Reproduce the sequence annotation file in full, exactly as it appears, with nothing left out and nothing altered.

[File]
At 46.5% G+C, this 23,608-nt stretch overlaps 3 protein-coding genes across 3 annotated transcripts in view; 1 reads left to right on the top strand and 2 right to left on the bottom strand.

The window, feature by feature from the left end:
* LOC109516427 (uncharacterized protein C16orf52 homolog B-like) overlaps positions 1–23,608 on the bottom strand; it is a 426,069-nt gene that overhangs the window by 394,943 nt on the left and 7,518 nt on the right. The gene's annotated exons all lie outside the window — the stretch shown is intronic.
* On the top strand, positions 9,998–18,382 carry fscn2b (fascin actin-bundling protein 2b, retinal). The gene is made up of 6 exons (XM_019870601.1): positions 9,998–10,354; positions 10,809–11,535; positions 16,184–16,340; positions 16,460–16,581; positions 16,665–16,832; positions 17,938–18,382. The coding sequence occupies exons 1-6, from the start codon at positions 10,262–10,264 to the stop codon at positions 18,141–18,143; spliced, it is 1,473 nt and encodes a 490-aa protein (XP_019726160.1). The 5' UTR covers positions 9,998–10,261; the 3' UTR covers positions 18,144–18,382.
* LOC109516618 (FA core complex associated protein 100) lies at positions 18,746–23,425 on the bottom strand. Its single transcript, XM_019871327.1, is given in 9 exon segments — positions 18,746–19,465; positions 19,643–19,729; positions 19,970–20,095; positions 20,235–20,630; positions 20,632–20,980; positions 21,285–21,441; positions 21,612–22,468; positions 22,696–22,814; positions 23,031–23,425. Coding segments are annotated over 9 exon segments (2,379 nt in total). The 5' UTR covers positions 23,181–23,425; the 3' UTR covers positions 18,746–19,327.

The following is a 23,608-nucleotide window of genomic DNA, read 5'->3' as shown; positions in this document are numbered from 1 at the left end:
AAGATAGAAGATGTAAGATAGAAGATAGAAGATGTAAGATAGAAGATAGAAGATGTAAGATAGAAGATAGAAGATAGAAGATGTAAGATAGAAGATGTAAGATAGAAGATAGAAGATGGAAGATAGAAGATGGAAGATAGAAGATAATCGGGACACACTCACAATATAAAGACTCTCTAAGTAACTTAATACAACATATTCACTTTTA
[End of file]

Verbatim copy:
At 46.5% G+C, this 23,608-nt stretch overlaps 3 protein-coding genes across 3 annotated transcripts in view; 1 reads left to right on the top strand and 2 right to left on the bottom strand.

The window, feature by feature from the left end:
* LOC109516427 (uncharacterized protein C16orf52 homolog B-like) overlaps positions 1–23,608 on the bottom strand; it is a 426,069-nt gene that overhangs the window by 394,943 nt on the left and 7,518 nt on the right. The gene's annotated exons all lie outside the window — the stretch shown is intronic.
* On the top strand, positions 9,998–18,382 carry fscn2b (fascin actin-bundling protein 2b, retinal). The gene is made up of 6 exons (XM_019870601.1): positions 9,998–10,354; positions 10,809–11,535; positions 16,184–16,340; positions 16,460–16,581; positions 16,665–16,832; positions 17,938–18,382. The coding sequence occupies exons 1-6, from the start codon at positions 10,262–10,264 to the stop codon at positions 18,141–18,143; spliced, it is 1,473 nt and encodes a 490-aa protein (XP_019726160.1). The 5' UTR covers positions 9,998–10,261; the 3' UTR covers positions 18,144–18,382.
* LOC109516618 (FA core complex associated protein 100) lies at positions 18,746–23,425 on the bottom strand. Its single transcript, XM_019871327.1, is given in 9 exon segments — positions 18,746–19,465; positions 19,643–19,729; positions 19,970–20,095; positions 20,235–20,630; positions 20,632–20,980; positions 21,285–21,441; positions 21,612–22,468; positions 22,696–22,814; positions 23,031–23,425. Coding segments are annotated over 9 exon segments (2,379 nt in total). The 5' UTR covers positions 23,181–23,425; the 3' UTR covers positions 18,746–19,327.

The following is a 23,608-nucleotide window of genomic DNA, read 5'->3' as shown; positions in this document are numbered from 1 at the left end:
AAGATAGAAGATGTAAGATAGAAGATAGAAGATGTAAGATAGAAGATAGAAGATGTAAGATAGAAGATAGAAGATAGAAGATGTAAGATAGAAGATGTAAGATAGAAGATAGAAGATGGAAGATAGAAGATGGAAGATAGAAGATAATCGGGACACACTCACAATATAAAGACTCTCTAAGTAACTTAATACAACATATTCACTTTTA